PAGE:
Discover more from All Remote - with Mark Wormgoor
Making the transition
... to an all-remote work culture
It’s been really good to get back to work. Last week has been incredibly busy, continuing to build out Tairi. Tairi is the result of my interest in remote work.
For me, working virtually with people in other countries started almost 20 years ago. The first large outsourcing deal I was closely involved in was in 2005, when ABN Amro signed two large outsourcing contracts for its infrastructure and application development. Since then, I haven’t had a job that did not involve at least weekly virtual meetings with other countries. I’ve seen everything from large outsourcing to individuals working all over the world.
But, I recognize not everyone has the same experience. Not everyone knows where to get started building an all-remote company culture. Before we dive into that, a…
Quick business update
There’s currently a lot of demand for developers here in the Netherlands, Belgium and Luxembourg. This past week, I’ve spoken to quite a few startups and scale-ups looking to grow their teams. There’s a lot of interest!
Yesterday, I interviewed four developers in the Philippines for roles here in the Netherlands. They were four very different people, with different lives, backgrounds, personalities and experiences. Meeting new people like this, and hearing their personal stories always gives me a lot of energy.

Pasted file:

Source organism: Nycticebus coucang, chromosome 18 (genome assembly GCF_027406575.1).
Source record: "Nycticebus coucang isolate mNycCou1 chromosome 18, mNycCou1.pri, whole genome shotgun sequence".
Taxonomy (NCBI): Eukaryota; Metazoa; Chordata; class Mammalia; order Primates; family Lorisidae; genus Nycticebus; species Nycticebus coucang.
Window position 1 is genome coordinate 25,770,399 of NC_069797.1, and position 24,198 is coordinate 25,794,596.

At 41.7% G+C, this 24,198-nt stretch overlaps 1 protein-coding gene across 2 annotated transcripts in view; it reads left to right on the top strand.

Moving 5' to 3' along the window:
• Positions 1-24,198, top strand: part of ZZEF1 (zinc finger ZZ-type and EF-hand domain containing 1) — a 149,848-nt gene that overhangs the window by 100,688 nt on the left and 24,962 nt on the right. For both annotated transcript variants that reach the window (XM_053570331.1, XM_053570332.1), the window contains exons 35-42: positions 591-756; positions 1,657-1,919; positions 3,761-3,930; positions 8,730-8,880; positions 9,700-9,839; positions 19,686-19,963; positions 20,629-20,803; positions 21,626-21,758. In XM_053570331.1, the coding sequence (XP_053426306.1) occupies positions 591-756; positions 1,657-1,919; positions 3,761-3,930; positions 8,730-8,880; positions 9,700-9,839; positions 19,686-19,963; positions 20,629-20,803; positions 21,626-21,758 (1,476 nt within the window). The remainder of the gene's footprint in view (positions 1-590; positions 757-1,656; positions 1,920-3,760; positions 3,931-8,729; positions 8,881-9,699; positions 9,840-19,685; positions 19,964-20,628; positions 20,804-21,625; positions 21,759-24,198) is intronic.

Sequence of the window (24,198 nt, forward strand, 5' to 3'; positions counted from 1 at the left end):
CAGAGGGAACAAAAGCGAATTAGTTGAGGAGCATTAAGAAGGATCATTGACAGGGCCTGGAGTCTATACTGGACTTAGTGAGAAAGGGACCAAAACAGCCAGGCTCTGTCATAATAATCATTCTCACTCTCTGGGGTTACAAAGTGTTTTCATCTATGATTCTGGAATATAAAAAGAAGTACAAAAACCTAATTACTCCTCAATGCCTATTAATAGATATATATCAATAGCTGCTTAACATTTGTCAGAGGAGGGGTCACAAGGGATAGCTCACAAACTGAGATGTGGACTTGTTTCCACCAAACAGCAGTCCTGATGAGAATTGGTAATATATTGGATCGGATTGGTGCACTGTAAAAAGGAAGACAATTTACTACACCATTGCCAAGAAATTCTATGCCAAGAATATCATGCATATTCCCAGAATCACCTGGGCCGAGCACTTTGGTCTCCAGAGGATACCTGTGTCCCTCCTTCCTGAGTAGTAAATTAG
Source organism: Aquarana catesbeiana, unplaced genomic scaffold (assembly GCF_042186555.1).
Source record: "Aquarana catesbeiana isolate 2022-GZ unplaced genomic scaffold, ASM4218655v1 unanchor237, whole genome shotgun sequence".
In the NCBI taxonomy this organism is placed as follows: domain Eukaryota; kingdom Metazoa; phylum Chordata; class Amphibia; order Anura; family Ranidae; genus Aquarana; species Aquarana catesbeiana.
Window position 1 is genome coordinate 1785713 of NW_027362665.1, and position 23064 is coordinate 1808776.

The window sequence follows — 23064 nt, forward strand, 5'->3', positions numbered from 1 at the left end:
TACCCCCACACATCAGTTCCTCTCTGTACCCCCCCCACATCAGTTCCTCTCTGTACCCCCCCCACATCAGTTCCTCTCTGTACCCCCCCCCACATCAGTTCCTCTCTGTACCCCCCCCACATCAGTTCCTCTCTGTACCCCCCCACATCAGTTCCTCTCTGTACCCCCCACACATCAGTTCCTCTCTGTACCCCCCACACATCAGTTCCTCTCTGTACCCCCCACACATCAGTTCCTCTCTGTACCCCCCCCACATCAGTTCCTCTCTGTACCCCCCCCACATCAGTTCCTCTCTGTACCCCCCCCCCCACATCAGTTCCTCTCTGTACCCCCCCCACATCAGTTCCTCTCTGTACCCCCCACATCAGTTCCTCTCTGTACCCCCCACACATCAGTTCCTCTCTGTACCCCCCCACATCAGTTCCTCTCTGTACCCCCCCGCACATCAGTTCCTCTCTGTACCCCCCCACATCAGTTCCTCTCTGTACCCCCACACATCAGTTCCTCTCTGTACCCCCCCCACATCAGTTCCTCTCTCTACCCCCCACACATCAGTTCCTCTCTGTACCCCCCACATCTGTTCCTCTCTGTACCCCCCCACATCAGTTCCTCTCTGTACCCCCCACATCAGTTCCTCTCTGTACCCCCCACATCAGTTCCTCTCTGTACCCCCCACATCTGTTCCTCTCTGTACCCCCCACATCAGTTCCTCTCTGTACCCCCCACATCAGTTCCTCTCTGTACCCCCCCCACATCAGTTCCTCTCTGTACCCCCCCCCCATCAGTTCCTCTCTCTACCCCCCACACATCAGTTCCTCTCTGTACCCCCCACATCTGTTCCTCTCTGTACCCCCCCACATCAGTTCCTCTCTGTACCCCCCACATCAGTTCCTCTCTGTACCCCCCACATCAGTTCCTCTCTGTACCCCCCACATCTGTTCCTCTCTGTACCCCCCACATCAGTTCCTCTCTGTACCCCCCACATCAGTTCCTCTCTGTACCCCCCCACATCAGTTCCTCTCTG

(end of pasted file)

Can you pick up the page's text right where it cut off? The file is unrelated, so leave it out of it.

That’s also what prompted this story. As a startup or scale-up, where do you start transitioning from your small in-office team to a hybrid team with remote software developers?
Building an all-remote culture
Startups and scale-ups are usually young organizations. They’re on a growth trajectory and their teams are used to (and perhaps even expecting) frequent change. In such an environment, it’s usually easier to transition to a hybrid work culture manner with a few remote team members. Most of these organizations start organically. They treat their remote team members no different than their own on-site team. As they encounter challenges, they adjust and adopt.
But a bit of planning can go a long way.
Planning & embracing
Let’s face it, there’s a lot of change involved in cultural transitions. You want everyone in your organization to embrace the change. Plus, there’s a lot of other aspects to take into account.
Most important, let’s see how your teams work today. For each team, analyze how they work together as a team, as well as how they interact with other teams. Do they already have team members working remotely? Are they accustomed to written / async communication styles? Or, do they heavily rely on in-person, in-office interactions.
Knowing how your teams work today, start writing down a short and high-level communications policy. How will people and teams interact in the future? Will you consider a switch to async communications from day 1? Or will you implement a more gradual switch-over. Finally, on a team-by-team basis, identify the need for change.